Mosquito development can be broken into four stages. The first stage begins when a mosquito lays her eggs. Eggs are laid in groups called rafts in some species and are laid singly, one at a time, in others. Egg rafts are laid directly on standing water. Usually these eggs will hatch within 2-3 days. Most mosquito species that lay their eggs singly lay them on muddy or damp soil. These eggs may remain dormant for long periods of time until the ground becomes flooded again. After flooding or coming into contact with water, they hatch, often within minutes of being submerged. Small mosquito larvae called "first instars" hatch from the eggs. Larvae could be compared to the caterpillar stages of butterflies.
Mosquito larvae go through four stages called instars. The larvae grow during each instar until they reach a point where they must shed their exoskeleton (molt) in order to increase in size. This process repeats itself three more times. After the 4th molt, the larvae are fully developed and enter a pupal stage (similar to a butterfly's cocoon). In this pupal stage, larval structures change or metamorphose into adult structures. When this change is complete, an adult mosquito will emerge from the pupal case.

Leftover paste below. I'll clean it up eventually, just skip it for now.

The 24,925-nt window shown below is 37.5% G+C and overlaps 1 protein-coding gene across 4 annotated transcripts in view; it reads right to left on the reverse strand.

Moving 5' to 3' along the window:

Newly emerged adult mosquitoes are not able to fly at first. Generally, 12-14 hours must pass before their bodies are fully developed and capable of flight. The whole process from hatched egg to flying adult takes between 4 and 14 days. Variables such as food availability, temperature and day length have a large influence on the time necessary for mosquitoes to develop. Most mosquitoes mate in swarms, normally at twilight. Once a female mosquito has mated, she will remain fertile and will not have to mate again to lay more eggs. After mating, the female will require a bloodmeal to help her eggs grow and develop. Before she can lay eggs again, she will need another bloodmeal. Occasionally mosquitoes live long enough to lay eggs several times. Some autogenous species are able to develop their eggs, mainly their first brood of eggs, without taking a bloodmeal. Male mosquitoes do not have mouthparts suited for biting and taking blood. They feed primarily on flower nectar and plant juices. Adult female mosquitoes then finish the reproductive cycle by laying their first batch of eggs.